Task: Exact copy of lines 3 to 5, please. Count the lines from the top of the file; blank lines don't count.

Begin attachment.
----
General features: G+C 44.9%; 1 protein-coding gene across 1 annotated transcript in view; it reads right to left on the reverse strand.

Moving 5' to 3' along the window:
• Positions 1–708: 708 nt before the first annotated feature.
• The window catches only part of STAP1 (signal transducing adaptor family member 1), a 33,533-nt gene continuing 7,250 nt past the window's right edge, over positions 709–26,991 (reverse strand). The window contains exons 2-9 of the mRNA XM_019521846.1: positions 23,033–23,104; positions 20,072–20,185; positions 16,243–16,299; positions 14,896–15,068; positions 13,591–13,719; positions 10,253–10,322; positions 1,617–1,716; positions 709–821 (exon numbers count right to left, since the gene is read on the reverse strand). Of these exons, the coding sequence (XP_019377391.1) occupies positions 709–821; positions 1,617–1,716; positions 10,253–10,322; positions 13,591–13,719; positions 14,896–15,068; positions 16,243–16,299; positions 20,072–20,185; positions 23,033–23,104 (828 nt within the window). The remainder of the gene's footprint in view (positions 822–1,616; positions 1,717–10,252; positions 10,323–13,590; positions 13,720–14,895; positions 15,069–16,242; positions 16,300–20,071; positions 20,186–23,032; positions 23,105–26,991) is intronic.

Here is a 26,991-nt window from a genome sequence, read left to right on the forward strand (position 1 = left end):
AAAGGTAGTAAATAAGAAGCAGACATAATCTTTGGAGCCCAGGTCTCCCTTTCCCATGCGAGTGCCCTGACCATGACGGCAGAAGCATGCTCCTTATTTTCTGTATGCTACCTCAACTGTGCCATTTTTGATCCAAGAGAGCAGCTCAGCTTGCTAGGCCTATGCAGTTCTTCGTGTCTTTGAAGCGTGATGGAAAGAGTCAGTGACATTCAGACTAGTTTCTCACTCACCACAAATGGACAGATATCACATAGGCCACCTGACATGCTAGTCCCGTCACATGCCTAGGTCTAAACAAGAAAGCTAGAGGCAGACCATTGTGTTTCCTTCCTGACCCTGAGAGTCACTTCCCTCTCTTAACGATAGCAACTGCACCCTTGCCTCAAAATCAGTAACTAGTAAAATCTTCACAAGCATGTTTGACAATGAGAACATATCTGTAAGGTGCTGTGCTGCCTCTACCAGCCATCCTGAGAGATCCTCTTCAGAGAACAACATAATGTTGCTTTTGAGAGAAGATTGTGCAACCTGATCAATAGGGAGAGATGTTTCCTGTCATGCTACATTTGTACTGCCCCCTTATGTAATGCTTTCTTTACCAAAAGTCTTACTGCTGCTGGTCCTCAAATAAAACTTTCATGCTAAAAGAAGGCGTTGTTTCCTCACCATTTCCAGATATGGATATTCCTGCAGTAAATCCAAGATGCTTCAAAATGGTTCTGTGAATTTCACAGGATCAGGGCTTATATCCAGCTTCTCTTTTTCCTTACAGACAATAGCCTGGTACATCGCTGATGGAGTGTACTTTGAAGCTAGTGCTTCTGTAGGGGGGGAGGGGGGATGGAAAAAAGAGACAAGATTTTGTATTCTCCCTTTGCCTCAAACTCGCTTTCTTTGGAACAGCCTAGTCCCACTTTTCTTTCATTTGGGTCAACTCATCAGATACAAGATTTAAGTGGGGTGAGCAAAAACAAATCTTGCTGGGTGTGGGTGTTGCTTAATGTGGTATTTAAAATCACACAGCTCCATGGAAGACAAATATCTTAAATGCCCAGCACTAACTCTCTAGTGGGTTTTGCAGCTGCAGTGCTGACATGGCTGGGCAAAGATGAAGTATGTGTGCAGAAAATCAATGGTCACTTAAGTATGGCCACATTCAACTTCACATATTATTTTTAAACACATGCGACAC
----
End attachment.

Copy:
• Positions 1–708: 708 nt before the first annotated feature.
• The window catches only part of STAP1 (signal transducing adaptor family member 1), a 33,533-nt gene continuing 7,250 nt past the window's right edge, over positions 709–26,991 (reverse strand). The window contains exons 2-9 of the mRNA XM_019521846.1: positions 23,033–23,104; positions 20,072–20,185; positions 16,243–16,299; positions 14,896–15,068; positions 13,591–13,719; positions 10,253–10,322; positions 1,617–1,716; positions 709–821 (exon numbers count right to left, since the gene is read on the reverse strand). Of these exons, the coding sequence (XP_019377391.1) occupies positions 709–821; positions 1,617–1,716; positions 10,253–10,322; positions 13,591–13,719; positions 14,896–15,068; positions 16,243–16,299; positions 20,072–20,185; positions 23,033–23,104 (828 nt within the window). The remainder of the gene's footprint in view (positions 822–1,616; positions 1,717–10,252; positions 10,323–13,590; positions 13,720–14,895; positions 15,069–16,242; positions 16,300–20,071; positions 20,186–23,032; positions 23,105–26,991) is intronic.

Here is a 26,991-nt window from a genome sequence, read left to right on the forward strand (position 1 = left end):